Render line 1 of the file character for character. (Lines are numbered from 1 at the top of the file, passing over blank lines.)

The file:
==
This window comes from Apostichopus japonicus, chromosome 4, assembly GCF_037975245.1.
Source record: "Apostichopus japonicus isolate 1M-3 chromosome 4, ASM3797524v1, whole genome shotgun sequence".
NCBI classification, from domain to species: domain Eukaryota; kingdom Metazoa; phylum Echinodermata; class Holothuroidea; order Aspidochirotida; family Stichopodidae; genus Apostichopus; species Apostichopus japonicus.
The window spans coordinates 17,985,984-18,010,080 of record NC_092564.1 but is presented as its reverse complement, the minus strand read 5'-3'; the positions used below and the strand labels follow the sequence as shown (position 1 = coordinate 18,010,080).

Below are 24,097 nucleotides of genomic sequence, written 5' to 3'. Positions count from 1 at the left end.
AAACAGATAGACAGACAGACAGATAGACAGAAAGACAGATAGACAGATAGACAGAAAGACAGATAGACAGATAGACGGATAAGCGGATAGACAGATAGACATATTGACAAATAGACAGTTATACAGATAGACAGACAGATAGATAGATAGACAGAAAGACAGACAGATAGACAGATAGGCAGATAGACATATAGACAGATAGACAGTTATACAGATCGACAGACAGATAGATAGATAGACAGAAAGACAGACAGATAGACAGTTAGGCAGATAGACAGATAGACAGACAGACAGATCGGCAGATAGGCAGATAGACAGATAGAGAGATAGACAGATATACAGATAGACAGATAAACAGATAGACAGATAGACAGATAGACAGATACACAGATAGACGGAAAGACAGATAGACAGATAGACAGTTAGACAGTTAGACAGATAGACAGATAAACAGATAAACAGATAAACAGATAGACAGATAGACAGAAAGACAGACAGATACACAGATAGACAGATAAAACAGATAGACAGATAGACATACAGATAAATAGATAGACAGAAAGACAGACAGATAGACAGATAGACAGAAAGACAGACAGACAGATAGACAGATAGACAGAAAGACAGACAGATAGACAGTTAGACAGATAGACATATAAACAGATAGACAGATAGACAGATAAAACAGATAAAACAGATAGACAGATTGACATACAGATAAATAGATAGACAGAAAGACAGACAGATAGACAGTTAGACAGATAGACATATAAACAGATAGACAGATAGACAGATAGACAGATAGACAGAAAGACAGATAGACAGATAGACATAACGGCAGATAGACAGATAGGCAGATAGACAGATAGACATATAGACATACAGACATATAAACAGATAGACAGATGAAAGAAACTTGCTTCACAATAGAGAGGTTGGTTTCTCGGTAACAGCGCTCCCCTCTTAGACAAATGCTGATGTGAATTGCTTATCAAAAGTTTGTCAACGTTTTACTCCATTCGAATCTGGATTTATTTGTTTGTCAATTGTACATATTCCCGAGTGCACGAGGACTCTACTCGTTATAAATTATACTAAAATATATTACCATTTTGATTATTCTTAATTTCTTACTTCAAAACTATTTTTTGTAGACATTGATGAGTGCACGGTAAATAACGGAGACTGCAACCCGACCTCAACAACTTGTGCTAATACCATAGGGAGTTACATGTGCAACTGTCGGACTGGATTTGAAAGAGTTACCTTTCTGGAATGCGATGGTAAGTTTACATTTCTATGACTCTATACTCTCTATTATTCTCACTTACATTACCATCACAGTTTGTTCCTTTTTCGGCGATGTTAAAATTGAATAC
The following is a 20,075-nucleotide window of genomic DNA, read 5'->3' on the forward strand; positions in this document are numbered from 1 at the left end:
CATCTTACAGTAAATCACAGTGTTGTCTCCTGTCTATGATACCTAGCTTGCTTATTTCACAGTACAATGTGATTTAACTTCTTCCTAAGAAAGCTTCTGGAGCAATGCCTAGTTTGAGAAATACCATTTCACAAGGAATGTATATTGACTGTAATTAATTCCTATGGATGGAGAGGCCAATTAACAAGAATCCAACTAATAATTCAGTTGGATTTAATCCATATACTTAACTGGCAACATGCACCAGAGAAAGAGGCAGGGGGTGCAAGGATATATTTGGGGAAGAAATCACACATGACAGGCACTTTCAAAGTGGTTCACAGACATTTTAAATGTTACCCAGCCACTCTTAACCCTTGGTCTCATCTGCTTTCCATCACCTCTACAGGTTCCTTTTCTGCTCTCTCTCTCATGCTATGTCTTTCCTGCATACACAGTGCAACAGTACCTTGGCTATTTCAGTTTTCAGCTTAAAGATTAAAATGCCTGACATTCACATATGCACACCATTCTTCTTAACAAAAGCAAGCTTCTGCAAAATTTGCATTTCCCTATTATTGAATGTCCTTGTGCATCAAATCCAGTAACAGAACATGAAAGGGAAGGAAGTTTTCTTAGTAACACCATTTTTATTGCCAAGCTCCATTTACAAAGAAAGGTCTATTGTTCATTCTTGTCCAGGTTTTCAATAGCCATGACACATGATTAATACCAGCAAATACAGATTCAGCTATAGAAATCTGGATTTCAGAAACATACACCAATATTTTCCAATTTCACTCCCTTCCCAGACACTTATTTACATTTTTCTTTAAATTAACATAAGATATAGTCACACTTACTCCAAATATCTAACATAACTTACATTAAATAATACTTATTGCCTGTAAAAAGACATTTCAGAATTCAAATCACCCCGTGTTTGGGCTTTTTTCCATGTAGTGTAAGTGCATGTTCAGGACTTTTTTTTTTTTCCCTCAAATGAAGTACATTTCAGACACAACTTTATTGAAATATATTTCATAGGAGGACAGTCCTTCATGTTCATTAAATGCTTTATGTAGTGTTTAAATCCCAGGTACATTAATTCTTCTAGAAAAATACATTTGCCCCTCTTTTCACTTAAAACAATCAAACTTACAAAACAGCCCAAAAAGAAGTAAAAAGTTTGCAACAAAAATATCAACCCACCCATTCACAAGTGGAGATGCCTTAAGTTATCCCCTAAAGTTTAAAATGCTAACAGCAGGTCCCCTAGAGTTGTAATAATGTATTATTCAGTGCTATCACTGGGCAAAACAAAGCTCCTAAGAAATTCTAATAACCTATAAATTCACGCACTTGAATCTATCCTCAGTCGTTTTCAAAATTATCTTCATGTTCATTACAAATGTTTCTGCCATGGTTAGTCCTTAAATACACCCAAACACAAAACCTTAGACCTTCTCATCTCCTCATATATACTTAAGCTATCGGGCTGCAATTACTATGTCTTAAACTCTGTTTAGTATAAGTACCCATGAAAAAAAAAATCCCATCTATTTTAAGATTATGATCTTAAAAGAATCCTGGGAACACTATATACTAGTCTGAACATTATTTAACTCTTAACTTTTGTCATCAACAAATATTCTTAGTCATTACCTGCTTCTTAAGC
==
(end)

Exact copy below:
This window comes from Apostichopus japonicus, chromosome 4, assembly GCF_037975245.1.